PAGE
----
Published on Wednesday, December 7, 2005 by CommonDreams.org
Report from the Devastated Front Lines of the Lower Ninth Ward - New Orleans
by Mary Beth Appell
The residents of the Lower Ninth Ward of New Orleans were finally allowed to return home on December 1, 2005. The neighborhood is home to nearly 20,000 African-American citizens and was devastated by the flooding during and after Katrina. This was the very first time they were legally permitted to visit their homes.
I spent the next day in the Lower Ninth Ward under a big tent staffing a mobile medical clinic set up alongside FEMA, the Red Cross, the EPA, and the Salvation Army.
I am here as a volunteer with Common Ground, a free collective medical clinic in New Orleans set up by residents of New Orleans and staffed by local and out of town volunteers. I am a Nurse Practictioner in Philadelphia where I help coordinate a free medical clinic.
One road was open to let people into the neighborhood. People were met by a military checkpoint in their cars. They had to show proof of residency to be allowed past the checkpoint. Then they were required to stop by the tent to speak with FEMA, the EPA, to get their "shots", masks and booties.
The whole area was guarded by armed men in black fleece jackets and sunglasses who work for Blackwater security, a mercenary group hired by the government. Most are former special op's guys who usually do their thing in developing countries. Blackwater was reported to be there to guard FEMA workers from the residents.
The condition of the houses and roads was shocking. I have NEVER seen such devastation. Every house had severe damage: roofs collapsed, rotting wood, rooms broken off, water lines now over the roof. Trees were down, debris was all over the small roads along with 2-3 inches of dried brown sediment.
The homes on larger roads had truckloads of debris bulldozed on the lawns to clear the street. Bicycles were in trees. Coolers were on roofs. It took me a minute to realize that people were living on the roofs, and the coolers were dragged up there to store food. Each house was marked with a spray painted X and coded with number of people and animals found and/or dead. Electrical wires were down, phone poles snapped.
Cars were all over, encrusted with mud. Many cars squashed in carports or by trees and roofs.
The huge piles of debris looked like mounds of snow after a blizzard. One church was completely squashed. It was about 4 feet high with only the steeple left.
The only work done by the government in the Lower Ninth Ward in more than 3 months was to move the mud and debris out of the main roads. No water, power, people there. The people came and left empty handed. I imagine many couldn't get into what was left of their houses. Home ownership is reported to be around 85%. Mortgage payments are now due.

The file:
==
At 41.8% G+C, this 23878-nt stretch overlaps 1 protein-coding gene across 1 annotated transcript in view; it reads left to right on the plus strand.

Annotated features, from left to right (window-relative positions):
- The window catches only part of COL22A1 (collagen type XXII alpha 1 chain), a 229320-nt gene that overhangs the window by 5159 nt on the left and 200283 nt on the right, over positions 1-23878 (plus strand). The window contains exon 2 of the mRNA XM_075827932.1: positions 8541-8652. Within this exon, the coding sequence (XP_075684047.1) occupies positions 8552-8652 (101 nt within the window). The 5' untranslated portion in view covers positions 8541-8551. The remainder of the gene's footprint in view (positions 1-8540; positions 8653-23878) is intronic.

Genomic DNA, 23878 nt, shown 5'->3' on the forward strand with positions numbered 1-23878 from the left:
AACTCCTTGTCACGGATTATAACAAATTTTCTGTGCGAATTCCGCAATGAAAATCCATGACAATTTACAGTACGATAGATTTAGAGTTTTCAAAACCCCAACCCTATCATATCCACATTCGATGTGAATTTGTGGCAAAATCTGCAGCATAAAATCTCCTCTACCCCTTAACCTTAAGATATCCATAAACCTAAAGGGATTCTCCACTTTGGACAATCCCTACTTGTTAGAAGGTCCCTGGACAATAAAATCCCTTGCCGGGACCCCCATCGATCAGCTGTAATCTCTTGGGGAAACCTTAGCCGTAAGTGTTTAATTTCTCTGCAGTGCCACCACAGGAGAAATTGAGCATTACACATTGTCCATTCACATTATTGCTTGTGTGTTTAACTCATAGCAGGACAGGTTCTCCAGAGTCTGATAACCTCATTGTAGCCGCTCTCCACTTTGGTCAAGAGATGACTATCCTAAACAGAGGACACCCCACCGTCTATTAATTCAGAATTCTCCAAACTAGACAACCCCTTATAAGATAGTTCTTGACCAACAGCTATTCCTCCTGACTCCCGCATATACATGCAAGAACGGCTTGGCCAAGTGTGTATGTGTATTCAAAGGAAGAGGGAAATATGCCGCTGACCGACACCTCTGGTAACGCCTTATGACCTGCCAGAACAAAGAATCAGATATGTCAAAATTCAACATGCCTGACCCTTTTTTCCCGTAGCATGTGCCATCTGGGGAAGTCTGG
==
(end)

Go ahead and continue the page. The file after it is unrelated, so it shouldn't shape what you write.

No decision has been made to raze the neighborhood versus trying to repair it. In this part of New Orleans most people have lived in the same neighborhood for generations.
We spoke to many people. Most seemed to be in shock. All were polite and grateful. This neighborhood has flooded many times because of breeches in the levee in the Industrial canal nearby.
The people were told a barge broke the canal. Several people related the same story that early in the morning, they heard an explosion. Then the water poured in--before the rains came.
Many believe the levee was dynamited to drain the canal into the Lower Ninth Ward rather than the wealthier neighborhoods. This is not paranoia. The levees have been dynamited before for just that reason. In the 1920s the levees were intentionally dynamited to save other areas of New Orleans and many people still suspect the same thing happened in the 1960s when there were many unexplained levee breaks.
One neighborhood woman told me that her husband sent her and the children to Mississippi while he stayed. He rescued people in his small rowboat for 7 days. She had no contact with him and only found out he was alive by seeing him in the boat on cable TV. She said, "I just wish he had gotten some recognition, I wish someone had asked for his name."
The rest of New Orleans is in bad shape, too. Some parts are worse than others. Some houses are spared between other destroyed homes. The destruction seems almost random. In one park the workers are faithfully mowing the golf course.
Some neighborhoods have gas, some electricity, some neither. Only about one fourth of the stores and gas stations are open.
Everywhere else in New Orleans you can see people fixing roofs, clearing debris, working hard to reclaim their homes. But not in the Lower Ninth Ward which has been officially closed for three months and guarded by heavily armed army and police.
Three months after the floods and hurricane, all the shelters are closed. People are coming back home and have nowhere to go. I heard that at most one quarter of the residents are here, the rest are spread out across the south and the country.
I write because the Red Cross has been saying to potential volunteers, "We don't need you in New Orleans. Go to Pakistan."
My experiences in New Orleans say otherwise. I ask you to put New Orleans and the people of the Gulf coast back in your hearts, back in your prayers, and back on your solidarity and action list.
Mary Beth Appell is a nurse practitioner who co-coordinates a free clinic, the House of Grace Catholic Worker in Philadelphia. This report is based on the author's experiences as a volunteer at Common Ground, a New Orleans community-based grassroots relief effort www.commongroundrelief.org. She can be reached at firstname.lastname@example.org.